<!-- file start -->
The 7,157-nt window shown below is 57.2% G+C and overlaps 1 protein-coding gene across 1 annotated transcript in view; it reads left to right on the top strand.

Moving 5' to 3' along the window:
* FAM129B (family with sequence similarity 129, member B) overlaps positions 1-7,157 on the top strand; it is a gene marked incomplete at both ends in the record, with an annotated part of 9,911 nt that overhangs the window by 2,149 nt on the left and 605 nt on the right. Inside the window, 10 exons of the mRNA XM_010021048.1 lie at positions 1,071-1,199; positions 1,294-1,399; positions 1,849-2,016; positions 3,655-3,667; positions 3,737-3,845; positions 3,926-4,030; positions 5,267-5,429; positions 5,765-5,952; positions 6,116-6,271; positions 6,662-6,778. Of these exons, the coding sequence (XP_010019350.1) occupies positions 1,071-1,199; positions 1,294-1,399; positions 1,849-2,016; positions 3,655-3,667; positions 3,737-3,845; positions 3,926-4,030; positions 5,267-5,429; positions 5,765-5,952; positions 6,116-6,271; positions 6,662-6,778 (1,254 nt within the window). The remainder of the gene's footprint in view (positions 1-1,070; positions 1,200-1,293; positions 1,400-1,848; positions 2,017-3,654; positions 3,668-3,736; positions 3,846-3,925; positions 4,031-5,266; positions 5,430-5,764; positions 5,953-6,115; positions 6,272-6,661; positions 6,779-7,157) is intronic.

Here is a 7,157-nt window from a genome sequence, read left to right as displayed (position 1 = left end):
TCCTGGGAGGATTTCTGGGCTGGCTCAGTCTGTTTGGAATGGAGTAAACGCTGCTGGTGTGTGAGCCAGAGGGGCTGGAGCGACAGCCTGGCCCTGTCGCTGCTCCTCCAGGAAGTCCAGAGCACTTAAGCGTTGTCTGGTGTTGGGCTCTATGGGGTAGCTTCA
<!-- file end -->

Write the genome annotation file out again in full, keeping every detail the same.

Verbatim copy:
The 7,157-nt window shown below is 57.2% G+C and overlaps 1 protein-coding gene across 1 annotated transcript in view; it reads left to right on the top strand.

Moving 5' to 3' along the window:
* FAM129B (family with sequence similarity 129, member B) overlaps positions 1-7,157 on the top strand; it is a gene marked incomplete at both ends in the record, with an annotated part of 9,911 nt that overhangs the window by 2,149 nt on the left and 605 nt on the right. Inside the window, 10 exons of the mRNA XM_010021048.1 lie at positions 1,071-1,199; positions 1,294-1,399; positions 1,849-2,016; positions 3,655-3,667; positions 3,737-3,845; positions 3,926-4,030; positions 5,267-5,429; positions 5,765-5,952; positions 6,116-6,271; positions 6,662-6,778. Of these exons, the coding sequence (XP_010019350.1) occupies positions 1,071-1,199; positions 1,294-1,399; positions 1,849-2,016; positions 3,655-3,667; positions 3,737-3,845; positions 3,926-4,030; positions 5,267-5,429; positions 5,765-5,952; positions 6,116-6,271; positions 6,662-6,778 (1,254 nt within the window). The remainder of the gene's footprint in view (positions 1-1,070; positions 1,200-1,293; positions 1,400-1,848; positions 2,017-3,654; positions 3,668-3,736; positions 3,846-3,925; positions 4,031-5,266; positions 5,430-5,764; positions 5,953-6,115; positions 6,272-6,661; positions 6,779-7,157) is intronic.

Here is a 7,157-nt window from a genome sequence, read left to right as displayed (position 1 = left end):
TCCTGGGAGGATTTCTGGGCTGGCTCAGTCTGTTTGGAATGGAGTAAACGCTGCTGGTGTGTGAGCCAGAGGGGCTGGAGCGACAGCCTGGCCCTGTCGCTGCTCCTCCAGGAAGTCCAGAGCACTTAAGCGTTGTCTGGTGTTGGGCTCTATGGGGTAGCTTCA